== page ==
Bones, NASA, and Technical Writing

“I’m a doctor, not an engineer.” This is a famous catch phrase from Bones in the original Star Trek. I’m not sure the origin of it, but I always thought it had something to do with how NASA approached getting to the moon in the 1960s. When faced with the problem of communicating between scientists and with the public through the media, they decided to hire communicators and writers instead of forcing scientists to be writers. So this line from Bones seems to be a homage to that idea.

This approach allowed everyone to concentrate on their specialty—to focus on what they were good at. They didn’t call these people technical writers back then, that term wasn’t coined as a job title until about 1980, but this to me seems to be the origin of technical writing. I guess that’s why I always connected technical writing to science fiction, which somehow made it a palatable professional pursuit.

These days though, it seems the whole notion of what a technical writer does, the role they fill, has gotten lost. There are companies that don’t even have a technical communications division, and often when I speak to human resources people we talk in circles around the whole notion of what a technical writer does. I’m working for a company now where for the first time in a long time I found someone who speaks the same language when it comes to technical writing. The company has no technical communications division, and technical writing has been split among content writers (basically tech writing on their own stuff) and QC people who’ve created their templates. Meanwhile I work a temp job in QC, only using my writing skills on the side with promises that I’ll become a regular employee. It’s an uphill battle.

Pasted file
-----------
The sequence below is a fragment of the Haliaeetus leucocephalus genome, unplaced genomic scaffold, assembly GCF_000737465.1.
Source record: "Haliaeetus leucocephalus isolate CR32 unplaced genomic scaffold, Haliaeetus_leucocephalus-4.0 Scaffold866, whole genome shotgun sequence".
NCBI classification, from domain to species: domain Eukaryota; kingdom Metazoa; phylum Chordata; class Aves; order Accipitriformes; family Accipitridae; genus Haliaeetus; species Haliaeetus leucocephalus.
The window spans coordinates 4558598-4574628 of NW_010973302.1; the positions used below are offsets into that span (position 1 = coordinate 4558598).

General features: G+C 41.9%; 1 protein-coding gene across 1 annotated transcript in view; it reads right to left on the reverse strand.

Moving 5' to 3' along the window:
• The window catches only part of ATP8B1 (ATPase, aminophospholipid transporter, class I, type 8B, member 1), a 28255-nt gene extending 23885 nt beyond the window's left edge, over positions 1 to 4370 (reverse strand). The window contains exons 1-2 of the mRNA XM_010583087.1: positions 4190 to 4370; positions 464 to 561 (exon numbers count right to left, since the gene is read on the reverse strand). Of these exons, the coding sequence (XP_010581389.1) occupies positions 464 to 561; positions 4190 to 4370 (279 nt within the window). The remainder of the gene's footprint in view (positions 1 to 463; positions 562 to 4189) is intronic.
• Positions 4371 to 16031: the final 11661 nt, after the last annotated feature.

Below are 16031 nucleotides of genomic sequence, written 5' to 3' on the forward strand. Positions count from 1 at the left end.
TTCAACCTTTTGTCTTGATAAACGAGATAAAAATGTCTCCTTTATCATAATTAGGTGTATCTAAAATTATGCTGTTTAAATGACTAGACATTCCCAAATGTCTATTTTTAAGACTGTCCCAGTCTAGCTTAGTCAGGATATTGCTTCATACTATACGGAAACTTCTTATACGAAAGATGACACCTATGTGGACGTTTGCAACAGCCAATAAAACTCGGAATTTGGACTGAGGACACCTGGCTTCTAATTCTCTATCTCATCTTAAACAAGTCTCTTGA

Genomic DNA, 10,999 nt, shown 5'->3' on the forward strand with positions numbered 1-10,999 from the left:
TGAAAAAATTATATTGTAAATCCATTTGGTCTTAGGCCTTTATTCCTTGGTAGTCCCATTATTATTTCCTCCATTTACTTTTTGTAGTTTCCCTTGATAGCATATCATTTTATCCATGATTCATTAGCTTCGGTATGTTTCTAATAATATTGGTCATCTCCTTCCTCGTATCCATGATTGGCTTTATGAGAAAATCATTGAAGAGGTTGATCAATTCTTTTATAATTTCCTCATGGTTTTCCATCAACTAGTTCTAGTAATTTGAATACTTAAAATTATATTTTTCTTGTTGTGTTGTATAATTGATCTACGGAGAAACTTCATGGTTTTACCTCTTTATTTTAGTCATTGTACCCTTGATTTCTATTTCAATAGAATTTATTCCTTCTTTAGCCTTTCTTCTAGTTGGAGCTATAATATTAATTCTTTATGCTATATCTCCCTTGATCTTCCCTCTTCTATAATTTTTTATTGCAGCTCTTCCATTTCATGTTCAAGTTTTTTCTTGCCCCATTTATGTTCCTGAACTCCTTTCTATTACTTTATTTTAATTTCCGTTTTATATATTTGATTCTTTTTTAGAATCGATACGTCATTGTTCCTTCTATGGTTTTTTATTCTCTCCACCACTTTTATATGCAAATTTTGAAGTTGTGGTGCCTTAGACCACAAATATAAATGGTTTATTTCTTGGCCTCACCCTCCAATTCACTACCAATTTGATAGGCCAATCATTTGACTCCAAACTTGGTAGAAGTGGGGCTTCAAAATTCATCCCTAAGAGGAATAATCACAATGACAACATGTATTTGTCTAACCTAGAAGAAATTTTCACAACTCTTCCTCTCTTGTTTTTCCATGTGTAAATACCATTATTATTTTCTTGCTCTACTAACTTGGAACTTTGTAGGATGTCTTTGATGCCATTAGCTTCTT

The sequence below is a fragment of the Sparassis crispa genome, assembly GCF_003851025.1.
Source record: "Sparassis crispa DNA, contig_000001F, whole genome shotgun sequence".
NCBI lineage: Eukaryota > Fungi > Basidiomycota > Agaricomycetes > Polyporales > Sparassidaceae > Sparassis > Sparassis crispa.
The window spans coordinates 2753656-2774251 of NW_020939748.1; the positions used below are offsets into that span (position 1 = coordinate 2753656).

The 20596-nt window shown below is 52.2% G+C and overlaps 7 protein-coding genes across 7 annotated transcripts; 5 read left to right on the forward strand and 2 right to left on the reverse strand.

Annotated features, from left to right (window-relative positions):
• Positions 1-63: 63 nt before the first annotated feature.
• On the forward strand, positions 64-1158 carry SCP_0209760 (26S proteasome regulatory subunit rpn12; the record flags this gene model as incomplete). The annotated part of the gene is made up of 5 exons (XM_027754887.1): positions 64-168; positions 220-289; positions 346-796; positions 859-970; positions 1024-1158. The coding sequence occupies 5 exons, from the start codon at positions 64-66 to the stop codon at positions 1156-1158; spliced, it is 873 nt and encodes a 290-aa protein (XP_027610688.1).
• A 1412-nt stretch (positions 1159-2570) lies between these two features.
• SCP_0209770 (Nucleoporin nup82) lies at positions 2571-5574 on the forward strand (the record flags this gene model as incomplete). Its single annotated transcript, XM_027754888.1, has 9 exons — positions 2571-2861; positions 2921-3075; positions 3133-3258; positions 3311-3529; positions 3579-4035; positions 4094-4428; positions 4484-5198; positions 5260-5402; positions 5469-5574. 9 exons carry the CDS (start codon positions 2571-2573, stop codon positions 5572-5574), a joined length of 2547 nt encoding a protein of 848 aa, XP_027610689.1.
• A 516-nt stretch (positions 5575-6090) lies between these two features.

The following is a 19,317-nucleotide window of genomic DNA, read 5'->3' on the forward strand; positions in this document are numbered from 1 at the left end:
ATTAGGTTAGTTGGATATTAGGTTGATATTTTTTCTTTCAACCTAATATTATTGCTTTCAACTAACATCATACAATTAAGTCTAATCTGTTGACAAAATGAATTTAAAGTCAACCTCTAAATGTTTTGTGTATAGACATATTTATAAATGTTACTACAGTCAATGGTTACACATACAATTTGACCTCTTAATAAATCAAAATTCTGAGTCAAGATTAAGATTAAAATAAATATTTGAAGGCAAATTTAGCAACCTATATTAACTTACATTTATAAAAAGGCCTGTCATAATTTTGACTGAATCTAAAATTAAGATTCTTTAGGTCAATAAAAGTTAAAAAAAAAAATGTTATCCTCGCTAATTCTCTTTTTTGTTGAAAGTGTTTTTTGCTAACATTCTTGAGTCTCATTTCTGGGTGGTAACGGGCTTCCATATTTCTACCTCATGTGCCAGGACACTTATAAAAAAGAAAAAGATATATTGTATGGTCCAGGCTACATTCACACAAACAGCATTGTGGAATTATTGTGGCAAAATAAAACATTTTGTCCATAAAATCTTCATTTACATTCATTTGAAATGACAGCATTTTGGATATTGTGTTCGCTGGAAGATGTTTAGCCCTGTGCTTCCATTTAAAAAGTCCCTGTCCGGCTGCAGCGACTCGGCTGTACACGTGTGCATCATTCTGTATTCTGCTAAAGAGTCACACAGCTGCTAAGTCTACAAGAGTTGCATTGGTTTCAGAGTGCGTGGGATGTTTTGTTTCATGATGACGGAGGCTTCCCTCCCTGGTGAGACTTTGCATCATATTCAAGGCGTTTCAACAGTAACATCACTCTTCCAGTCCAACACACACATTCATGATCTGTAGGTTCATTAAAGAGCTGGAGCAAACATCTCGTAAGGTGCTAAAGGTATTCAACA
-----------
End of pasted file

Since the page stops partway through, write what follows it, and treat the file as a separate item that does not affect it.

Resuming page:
I imagine that people with MBAs are responsible for getting rid of technical communicators. I’m sure the mentality of ‘why hire a writer when you can force your scientists to do it’ is at work here. Except scientists don’t think like communicators and they often write shitty sentences. Of course, not wanting to appear the fool, most people will say ‘sure I get what you mean’ (when they don’t quite understand it). Then they wonder why the rocket blew up on the launch pad.

It’s gotten so bad that the Society for Technical Communicators is considering changing the definition of technical writing, and most of their definitions are already so general that they could mean almost anything. There’s this great void in communications, people misunderstanding people, and that creates a general angst in the society. Communication is a fundamental aspect of creating community, but most people today in America seem to equate it to communism. So we fly off to the right where whoever shouts the loudest gets to decide what’s what.

Working in the medical field I think the time might come soon where I will need to shout, “I’m a technical writer, not a doctor.” Probably get me fired lol.


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